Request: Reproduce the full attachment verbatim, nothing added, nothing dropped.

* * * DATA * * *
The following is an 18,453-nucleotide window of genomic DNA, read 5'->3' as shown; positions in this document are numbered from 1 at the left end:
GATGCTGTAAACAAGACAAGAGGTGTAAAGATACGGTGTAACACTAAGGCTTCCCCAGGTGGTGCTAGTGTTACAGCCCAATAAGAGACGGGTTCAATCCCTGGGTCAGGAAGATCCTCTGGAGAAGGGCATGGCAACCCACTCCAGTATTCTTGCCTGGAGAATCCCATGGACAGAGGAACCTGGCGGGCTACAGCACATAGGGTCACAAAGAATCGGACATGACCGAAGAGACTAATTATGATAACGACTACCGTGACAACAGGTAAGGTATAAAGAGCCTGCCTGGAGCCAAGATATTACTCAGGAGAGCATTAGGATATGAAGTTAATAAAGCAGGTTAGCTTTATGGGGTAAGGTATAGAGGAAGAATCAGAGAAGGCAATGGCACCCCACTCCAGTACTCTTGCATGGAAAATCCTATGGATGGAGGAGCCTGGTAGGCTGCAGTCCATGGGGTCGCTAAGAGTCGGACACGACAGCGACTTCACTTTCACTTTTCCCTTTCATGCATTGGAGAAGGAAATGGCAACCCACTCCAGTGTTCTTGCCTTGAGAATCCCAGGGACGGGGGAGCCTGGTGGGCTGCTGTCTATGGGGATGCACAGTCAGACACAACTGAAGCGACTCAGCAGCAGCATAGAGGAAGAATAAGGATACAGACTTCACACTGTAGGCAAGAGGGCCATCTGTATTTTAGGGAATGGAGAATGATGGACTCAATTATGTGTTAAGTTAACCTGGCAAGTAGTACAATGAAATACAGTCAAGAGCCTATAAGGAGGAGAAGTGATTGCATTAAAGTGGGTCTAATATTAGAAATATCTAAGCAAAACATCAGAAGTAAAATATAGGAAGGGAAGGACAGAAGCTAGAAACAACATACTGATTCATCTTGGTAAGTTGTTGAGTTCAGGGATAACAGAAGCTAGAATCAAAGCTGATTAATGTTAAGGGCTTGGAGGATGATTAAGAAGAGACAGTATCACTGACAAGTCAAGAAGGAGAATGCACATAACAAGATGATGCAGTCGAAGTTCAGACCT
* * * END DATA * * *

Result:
The following is an 18,453-nucleotide window of genomic DNA, read 5'->3' as shown; positions in this document are numbered from 1 at the left end:
GATGCTGTAAACAAGACAAGAGGTGTAAAGATACGGTGTAACACTAAGGCTTCCCCAGGTGGTGCTAGTGTTACAGCCCAATAAGAGACGGGTTCAATCCCTGGGTCAGGAAGATCCTCTGGAGAAGGGCATGGCAACCCACTCCAGTATTCTTGCCTGGAGAATCCCATGGACAGAGGAACCTGGCGGGCTACAGCACATAGGGTCACAAAGAATCGGACATGACCGAAGAGACTAATTATGATAACGACTACCGTGACAACAGGTAAGGTATAAAGAGCCTGCCTGGAGCCAAGATATTACTCAGGAGAGCATTAGGATATGAAGTTAATAAAGCAGGTTAGCTTTATGGGGTAAGGTATAGAGGAAGAATCAGAGAAGGCAATGGCACCCCACTCCAGTACTCTTGCATGGAAAATCCTATGGATGGAGGAGCCTGGTAGGCTGCAGTCCATGGGGTCGCTAAGAGTCGGACACGACAGCGACTTCACTTTCACTTTTCCCTTTCATGCATTGGAGAAGGAAATGGCAACCCACTCCAGTGTTCTTGCCTTGAGAATCCCAGGGACGGGGGAGCCTGGTGGGCTGCTGTCTATGGGGATGCACAGTCAGACACAACTGAAGCGACTCAGCAGCAGCATAGAGGAAGAATAAGGATACAGACTTCACACTGTAGGCAAGAGGGCCATCTGTATTTTAGGGAATGGAGAATGATGGACTCAATTATGTGTTAAGTTAACCTGGCAAGTAGTACAATGAAATACAGTCAAGAGCCTATAAGGAGGAGAAGTGATTGCATTAAAGTGGGTCTAATATTAGAAATATCTAAGCAAAACATCAGAAGTAAAATATAGGAAGGGAAGGACAGAAGCTAGAAACAACATACTGATTCATCTTGGTAAGTTGTTGAGTTCAGGGATAACAGAAGCTAGAATCAAAGCTGATTAATGTTAAGGGCTTGGAGGATGATTAAGAAGAGACAGTATCACTGACAAGTCAAGAAGGAGAATGCACATAACAAGATGATGCAGTCGAAGTTCAGACCT